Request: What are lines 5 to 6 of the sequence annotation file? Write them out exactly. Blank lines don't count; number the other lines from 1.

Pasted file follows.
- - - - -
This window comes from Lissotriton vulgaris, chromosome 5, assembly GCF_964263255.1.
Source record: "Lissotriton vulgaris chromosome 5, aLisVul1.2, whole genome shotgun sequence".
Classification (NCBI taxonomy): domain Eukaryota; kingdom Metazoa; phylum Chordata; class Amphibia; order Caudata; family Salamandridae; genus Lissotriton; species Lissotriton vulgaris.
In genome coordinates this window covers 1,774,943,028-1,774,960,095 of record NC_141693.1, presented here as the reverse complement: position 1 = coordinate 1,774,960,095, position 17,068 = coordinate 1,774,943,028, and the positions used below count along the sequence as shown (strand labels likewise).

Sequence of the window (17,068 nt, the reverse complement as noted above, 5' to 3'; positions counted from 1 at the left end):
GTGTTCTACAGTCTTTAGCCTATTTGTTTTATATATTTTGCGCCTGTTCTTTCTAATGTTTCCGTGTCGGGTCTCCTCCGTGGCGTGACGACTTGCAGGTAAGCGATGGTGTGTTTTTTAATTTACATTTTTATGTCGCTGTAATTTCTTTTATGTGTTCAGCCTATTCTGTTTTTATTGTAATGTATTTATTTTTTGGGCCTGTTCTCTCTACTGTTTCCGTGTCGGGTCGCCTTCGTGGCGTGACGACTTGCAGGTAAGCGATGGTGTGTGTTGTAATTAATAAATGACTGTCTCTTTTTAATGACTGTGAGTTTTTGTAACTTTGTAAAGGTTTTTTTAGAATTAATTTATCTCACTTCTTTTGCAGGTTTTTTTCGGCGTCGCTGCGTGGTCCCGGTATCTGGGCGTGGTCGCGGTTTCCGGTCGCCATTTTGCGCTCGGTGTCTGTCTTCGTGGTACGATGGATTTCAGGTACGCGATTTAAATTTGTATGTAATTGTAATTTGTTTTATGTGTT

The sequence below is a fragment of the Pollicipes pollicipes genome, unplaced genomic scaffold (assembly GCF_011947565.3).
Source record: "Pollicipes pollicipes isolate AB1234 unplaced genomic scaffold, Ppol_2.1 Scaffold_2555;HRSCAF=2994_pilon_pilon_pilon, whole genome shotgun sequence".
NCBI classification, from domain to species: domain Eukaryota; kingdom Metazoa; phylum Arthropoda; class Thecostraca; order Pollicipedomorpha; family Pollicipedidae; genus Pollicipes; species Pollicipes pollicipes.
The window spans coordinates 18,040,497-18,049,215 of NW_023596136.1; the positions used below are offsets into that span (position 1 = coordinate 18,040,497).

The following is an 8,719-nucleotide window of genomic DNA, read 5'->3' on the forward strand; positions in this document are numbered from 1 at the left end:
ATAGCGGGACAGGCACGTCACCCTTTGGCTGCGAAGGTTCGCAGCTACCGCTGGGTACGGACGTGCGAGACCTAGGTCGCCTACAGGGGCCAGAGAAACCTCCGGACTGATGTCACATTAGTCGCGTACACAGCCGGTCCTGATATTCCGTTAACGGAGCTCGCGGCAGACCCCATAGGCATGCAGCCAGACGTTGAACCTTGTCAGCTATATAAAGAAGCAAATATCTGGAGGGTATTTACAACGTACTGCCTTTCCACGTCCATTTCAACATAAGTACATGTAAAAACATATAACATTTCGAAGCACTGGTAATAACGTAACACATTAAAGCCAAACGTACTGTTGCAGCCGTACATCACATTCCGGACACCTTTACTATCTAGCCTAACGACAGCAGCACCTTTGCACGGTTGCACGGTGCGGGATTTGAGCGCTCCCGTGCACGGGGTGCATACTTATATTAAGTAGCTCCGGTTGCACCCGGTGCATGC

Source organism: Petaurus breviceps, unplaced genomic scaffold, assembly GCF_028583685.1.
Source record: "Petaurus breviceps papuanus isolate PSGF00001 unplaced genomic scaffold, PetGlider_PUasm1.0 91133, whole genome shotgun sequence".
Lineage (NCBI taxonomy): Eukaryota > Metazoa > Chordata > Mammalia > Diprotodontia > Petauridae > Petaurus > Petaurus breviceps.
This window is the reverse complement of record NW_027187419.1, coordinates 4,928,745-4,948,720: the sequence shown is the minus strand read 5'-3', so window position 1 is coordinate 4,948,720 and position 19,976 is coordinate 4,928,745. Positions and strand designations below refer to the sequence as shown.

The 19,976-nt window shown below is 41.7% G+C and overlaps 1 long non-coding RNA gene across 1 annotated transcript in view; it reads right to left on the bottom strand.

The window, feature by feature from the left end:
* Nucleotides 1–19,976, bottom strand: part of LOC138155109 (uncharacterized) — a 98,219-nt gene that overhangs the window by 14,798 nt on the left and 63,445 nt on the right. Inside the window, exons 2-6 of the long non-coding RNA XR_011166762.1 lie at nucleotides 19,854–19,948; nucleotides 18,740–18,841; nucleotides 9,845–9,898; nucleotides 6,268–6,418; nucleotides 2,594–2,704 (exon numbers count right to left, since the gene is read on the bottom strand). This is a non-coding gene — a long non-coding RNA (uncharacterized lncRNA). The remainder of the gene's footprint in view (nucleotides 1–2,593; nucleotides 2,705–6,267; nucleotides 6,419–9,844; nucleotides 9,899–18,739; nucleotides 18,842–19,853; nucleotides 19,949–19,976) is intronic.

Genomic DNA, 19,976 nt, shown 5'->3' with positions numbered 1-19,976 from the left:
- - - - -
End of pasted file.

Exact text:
Sequence of the window (17,068 nt, the reverse complement as noted above, 5' to 3'; positions counted from 1 at the left end):
GTGTTCTACAGTCTTTAGCCTATTTGTTTTATATATTTTGCGCCTGTTCTTTCTAATGTTTCCGTGTCGGGTCTCCTCCGTGGCGTGACGACTTGCAGGTAAGCGATGGTGTGTTTTTTAATTTACATTTTTATGTCGCTGTAATTTCTTTTATGTGTTCAGCCTATTCTGTTTTTATTGTAATGTATTTATTTTTTGGGCCTGTTCTCTCTACTGTTTCCGTGTCGGGTCGCCTTCGTGGCGTGACGACTTGCAGGTAAGCGATGGTGTGTGTTGTAATTAATAAATGACTGTCTCTTTTTAATGACTGTGAGTTTTTGTAACTTTGTAAAGGTTTTTTTAGAATTAATTTATCTCACTTCTTTTGCAGGTTTTTTTCGGCGTCGCTGCGTGGTCCCGGTATCTGGGCGTGGTCGCGGTTTCCGGTCGCCATTTTGCGCTCGGTGTCTGTCTTCGTGGTACGATGGATTTCAGGTACGCGATTTAAATTTGTATGTAATTGTAATTTGTTTTATGTGTT